Welcome to Installment #4 of our 2012 Action Camp for Migrant Rights reportback! Click to read installments one, two, and three!
By now you’re well aware of all the training and skills development that happens at our Action Camps, but guess what? That’s not all that happens when we bring over 100 activists together for a week! In this installment we give you a brief glimpse into some of the other aspects of this year’s Action Camp.
This camp brought together 120 activists from over 50 different communities. While its central focus was on the migrant rights movement, we reserved about 25% of the participant base for individuals from other key struggles including Occupy, anti-militarism, environmental justice and anti-mountaintop removal, food justice, domestic workers and indigenous rights, because we know that any one movement’s success depends on effective cross-issue collaboration.
Throughout the five days, these individuals from all over the U.S. got to work together, develop their skills side by side, and learn from each others’ own experiences – not just on skills, but on strategy, organizing, and gaining a deeper understanding of each others’ issue areas and struggles within them.
Because of the space we created, historic moments took place, like the powerful conversation one night during our evening session between Dream Act Activists and Iraq Vets Against the War organizers, about the role the military plays in their movements.
Eva Cardenas, a young migrant rights organizer from Georgia (who also attended our Training for Trainers for People of Color this Spring, and helped student-train a session at Action Camp!), had this to say about the discussion between Iraq Vets and undocumented youth that night:
As a community organizer, and as an ally to the Immigrants Rights Struggle, particularly the Undocumented Youth Movement, I have seen how conversations are essential to constant bridge-building between movements. While at the Ruckus Camp, I had the opportunity to sit and participate in a conversation with the IVAW/Courage to Resist folks and the Undocumented Youth Movement.
Our conversation created a space that allowed for the fluidity of ideas to be exchanged but more importantly for us to have an honest conversation on how privilege affects our concepts and views and how this relates back to our organizing efforts. Although, like so many conversations, we were unable to change the world, we began to plant the seed of trust as a first step to the solidarity within both movements. I appreciated the experience and felt that it was not only beneficial but healing to some extent.
First Ever Ruckus Bilingual Camp
We are super proud that for the first time in our history, we were able to organize a fully bilingual (English and Spanish) Ruckus Action Camp. Thanks to the amazing work of our volunteer team of interpreters and coordinators, we were able to provide live simultaneous interpretation throughout the Camp via closed-channel radio headsets.
This provided the ability for trainers and participants alike to speak in their most comfortable language, and for everyone to be able to understand each other. Morning circles, workshops and group discussions were conducted in alternating English and Spanish, and we were able to have spanish-speaking trainers in every tactical track.
This was truly an accomplishment for Ruckus, and we are so grateful to everyone who helped make it possible!
Sustainable Land-Use (Permaculture) Consultation for Highlander Center
Ruckus has always aimed to conduct Action Camps in zero-to-low-waste ways, but for the past couple years we have been working on building sustainability principles and "liberation permaculture" into our camps and trainings, through our partnership with Movement Generation (MG).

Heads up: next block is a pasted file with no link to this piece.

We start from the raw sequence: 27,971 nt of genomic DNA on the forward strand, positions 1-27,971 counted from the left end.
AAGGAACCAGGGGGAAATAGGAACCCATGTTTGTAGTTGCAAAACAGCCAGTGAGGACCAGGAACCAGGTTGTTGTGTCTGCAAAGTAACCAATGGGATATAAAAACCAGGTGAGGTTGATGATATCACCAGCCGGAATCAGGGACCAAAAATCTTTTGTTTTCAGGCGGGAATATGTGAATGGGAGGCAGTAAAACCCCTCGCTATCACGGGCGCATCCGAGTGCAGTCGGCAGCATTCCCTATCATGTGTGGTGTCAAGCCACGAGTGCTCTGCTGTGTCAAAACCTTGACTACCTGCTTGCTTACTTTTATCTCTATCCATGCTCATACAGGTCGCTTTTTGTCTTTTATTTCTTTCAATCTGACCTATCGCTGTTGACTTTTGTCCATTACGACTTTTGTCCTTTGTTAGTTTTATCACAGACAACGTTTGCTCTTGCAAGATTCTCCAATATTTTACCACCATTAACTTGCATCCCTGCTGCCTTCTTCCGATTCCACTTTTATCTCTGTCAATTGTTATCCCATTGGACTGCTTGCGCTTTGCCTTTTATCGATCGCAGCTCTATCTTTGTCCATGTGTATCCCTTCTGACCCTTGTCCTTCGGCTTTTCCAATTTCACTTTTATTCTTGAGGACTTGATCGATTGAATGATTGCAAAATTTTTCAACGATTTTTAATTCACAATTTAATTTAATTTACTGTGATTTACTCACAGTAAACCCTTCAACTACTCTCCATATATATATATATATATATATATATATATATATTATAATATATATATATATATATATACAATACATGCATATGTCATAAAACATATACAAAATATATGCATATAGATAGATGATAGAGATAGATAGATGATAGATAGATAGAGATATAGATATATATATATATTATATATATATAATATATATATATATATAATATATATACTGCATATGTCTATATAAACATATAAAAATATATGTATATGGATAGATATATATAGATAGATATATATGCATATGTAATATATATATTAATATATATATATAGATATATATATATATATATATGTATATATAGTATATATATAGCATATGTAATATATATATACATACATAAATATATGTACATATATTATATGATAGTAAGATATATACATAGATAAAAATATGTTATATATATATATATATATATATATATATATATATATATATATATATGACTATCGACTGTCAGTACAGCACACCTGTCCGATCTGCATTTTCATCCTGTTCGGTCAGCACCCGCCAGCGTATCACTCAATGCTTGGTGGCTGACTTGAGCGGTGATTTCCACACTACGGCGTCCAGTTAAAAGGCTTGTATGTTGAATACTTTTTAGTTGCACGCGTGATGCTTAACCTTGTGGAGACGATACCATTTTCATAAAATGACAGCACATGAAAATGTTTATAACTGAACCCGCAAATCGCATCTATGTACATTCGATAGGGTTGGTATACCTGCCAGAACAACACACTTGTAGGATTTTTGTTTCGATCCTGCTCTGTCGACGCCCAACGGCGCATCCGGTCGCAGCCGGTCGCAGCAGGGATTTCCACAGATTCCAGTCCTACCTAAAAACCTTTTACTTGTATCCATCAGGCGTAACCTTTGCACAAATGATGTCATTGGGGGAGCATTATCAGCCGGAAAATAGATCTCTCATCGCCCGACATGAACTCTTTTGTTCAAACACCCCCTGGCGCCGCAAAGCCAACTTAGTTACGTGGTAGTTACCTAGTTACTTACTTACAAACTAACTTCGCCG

This year, one of our new young trainers, who is also a graduate of MG’s Permaculture for the People (permaculture for social justice advocates) program, Ellen Choy, came to Action Camp not only as a trainer, but as a permaculture consultant.
Through pre-camp meetings with Highlander staff, and on-site assessments, Ellen was able to provide essential guidance, tangible maps and plans, and helpful recommendations to the Highlander Center about sustainable use of their vast acreage!
These are just a few examples of the different elements of Ruckus Action Camps! But none of this really compares to experiencing it in person. Action Camps truly are an experience.
And while we can’t transport you there to witness for yourself, here’s what a few participants had to say about this year’s camp!
My name is Jovana Renteria, from the Puente Movement in Phoenix, Arizona. Puente Movement is part of the global movement for migrant justice and human rights. As a grassroots community-based group, Puente promotes justice, non-violence, interdependence and human dignity. Puente works to empower the community and build bridges by working collaboratively with various organizations and individuals. I had the honor of attending a Ruckus Camp this summer. The skills I learned from camp were how to organize an action on my own from start to finish. We were able to put a strategy together and see how important each area works with the other. It shows that different people with different skills are needed to execute a successful event. I also met a lot of people from different states fighting for the same cause, which gave me hope that we are not alone here in Arizona – that we can all connect and make a bigger impact nationally and internationally. The instructors are very well trained and they were guiding us step by step in hands-on training, which makes a world of a difference. I had the opportunity to go on the Undocubus this summer and the camp helped me teach others on strategy and arts, and the legal class taught me how to use civil disobedience wisely with the legal consequences and how to get people out of jail. Ruckus camp really changed my life and opened my eyes to different possibilities what could be if we organize.